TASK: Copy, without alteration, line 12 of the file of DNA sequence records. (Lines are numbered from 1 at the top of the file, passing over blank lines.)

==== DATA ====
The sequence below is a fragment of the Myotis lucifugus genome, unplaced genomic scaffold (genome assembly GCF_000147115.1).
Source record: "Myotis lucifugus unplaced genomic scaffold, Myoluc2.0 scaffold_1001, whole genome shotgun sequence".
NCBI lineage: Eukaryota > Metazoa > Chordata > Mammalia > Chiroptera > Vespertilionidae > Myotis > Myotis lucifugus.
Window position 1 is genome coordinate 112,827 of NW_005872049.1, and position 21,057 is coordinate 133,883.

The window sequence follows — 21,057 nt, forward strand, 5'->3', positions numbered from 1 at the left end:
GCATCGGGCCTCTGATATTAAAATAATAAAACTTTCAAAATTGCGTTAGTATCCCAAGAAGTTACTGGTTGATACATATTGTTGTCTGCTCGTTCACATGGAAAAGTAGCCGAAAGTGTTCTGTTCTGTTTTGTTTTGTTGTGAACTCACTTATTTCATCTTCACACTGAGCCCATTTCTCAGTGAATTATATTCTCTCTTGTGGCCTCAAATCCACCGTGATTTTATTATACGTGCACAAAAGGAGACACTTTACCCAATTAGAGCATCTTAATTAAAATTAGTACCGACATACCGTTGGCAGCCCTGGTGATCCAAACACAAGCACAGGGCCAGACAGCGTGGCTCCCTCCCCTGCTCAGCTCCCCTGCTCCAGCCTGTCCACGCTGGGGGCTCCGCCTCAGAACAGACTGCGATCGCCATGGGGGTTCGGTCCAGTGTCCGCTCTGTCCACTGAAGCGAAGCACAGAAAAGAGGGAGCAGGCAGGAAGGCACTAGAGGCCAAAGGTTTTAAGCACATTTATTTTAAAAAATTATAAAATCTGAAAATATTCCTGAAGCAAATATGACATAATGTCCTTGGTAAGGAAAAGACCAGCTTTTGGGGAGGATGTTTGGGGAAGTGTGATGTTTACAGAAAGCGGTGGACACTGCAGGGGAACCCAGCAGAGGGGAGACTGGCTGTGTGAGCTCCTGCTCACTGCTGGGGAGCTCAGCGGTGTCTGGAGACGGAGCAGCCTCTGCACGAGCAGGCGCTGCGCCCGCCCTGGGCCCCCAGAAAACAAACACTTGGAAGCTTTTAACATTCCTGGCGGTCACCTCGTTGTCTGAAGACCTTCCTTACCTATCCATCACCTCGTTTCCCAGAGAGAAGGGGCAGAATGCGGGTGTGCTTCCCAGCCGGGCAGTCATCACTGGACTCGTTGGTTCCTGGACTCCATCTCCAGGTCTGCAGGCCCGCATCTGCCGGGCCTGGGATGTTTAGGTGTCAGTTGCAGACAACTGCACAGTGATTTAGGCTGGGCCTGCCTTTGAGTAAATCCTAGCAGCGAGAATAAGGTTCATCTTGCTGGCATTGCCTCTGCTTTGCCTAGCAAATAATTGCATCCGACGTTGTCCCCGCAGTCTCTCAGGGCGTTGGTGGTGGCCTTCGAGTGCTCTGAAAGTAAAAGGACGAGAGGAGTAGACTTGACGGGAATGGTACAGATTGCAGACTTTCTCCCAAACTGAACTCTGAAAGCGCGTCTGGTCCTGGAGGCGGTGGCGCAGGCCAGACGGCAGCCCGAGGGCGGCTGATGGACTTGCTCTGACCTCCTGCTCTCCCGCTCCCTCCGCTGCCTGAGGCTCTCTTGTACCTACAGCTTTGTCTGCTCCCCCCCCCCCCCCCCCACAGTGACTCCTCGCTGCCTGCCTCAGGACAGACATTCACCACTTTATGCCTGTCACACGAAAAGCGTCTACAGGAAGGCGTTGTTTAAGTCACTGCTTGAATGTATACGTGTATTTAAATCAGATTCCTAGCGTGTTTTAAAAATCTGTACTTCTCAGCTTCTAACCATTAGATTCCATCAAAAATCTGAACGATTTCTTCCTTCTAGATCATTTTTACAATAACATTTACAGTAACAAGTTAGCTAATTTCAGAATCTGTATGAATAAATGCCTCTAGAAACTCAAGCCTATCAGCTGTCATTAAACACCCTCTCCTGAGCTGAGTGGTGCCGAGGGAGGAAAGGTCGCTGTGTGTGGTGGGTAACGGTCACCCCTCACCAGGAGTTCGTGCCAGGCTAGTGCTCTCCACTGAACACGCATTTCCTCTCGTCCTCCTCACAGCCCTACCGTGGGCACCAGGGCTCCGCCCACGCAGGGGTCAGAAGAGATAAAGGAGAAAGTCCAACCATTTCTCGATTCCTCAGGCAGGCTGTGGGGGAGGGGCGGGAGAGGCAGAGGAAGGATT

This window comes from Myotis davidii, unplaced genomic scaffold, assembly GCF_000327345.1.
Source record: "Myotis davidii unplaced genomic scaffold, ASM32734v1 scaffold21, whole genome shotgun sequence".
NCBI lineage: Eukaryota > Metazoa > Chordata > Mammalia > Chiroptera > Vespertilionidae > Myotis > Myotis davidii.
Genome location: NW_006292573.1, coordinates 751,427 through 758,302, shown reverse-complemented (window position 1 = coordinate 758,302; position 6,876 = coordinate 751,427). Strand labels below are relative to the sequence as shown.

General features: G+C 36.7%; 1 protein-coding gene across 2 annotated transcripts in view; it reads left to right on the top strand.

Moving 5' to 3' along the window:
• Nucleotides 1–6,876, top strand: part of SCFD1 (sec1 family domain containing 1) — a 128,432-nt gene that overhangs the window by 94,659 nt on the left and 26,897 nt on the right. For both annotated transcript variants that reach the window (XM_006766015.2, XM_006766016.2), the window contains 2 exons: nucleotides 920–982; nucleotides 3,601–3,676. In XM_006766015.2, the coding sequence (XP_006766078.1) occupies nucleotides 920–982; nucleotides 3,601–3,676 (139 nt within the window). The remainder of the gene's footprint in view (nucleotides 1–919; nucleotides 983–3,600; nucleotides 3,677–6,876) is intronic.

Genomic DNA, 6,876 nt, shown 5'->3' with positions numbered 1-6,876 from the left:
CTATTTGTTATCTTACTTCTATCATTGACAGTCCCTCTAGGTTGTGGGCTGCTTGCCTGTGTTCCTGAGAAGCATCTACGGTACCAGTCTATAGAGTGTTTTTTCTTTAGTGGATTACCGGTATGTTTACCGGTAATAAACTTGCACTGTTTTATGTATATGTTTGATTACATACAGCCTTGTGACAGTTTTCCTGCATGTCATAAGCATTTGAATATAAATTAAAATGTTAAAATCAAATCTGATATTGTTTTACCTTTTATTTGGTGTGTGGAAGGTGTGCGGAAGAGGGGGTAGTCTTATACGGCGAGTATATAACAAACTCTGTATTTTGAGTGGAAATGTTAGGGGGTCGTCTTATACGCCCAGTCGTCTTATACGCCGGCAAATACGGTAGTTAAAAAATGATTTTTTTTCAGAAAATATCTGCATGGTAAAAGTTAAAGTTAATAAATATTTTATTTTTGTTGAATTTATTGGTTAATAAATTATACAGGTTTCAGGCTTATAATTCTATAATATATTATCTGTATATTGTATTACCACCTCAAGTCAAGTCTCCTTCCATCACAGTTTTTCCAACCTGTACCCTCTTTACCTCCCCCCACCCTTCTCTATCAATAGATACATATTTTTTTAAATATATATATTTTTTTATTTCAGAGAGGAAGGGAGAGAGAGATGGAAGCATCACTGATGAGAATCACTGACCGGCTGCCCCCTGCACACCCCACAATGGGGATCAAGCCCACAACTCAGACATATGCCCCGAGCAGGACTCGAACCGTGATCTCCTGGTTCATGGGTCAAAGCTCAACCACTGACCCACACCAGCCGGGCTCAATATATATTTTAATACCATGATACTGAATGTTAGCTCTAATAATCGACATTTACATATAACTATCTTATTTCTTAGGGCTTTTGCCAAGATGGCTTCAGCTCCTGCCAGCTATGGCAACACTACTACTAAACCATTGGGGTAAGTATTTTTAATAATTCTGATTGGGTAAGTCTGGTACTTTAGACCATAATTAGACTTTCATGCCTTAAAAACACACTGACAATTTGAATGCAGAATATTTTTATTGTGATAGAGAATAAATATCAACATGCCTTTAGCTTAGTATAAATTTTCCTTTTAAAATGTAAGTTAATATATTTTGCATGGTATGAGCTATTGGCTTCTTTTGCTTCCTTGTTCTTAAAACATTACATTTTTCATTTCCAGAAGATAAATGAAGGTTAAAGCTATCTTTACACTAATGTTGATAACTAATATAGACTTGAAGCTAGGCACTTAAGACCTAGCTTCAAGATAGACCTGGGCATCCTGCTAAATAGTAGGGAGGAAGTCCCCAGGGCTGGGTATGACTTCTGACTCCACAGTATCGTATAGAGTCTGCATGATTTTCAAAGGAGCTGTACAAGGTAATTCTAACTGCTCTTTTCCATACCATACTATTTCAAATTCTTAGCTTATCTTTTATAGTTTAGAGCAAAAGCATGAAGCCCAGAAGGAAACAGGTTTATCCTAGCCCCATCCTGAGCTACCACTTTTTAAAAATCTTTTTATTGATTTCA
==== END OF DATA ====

Moving 5' to 3' along the window: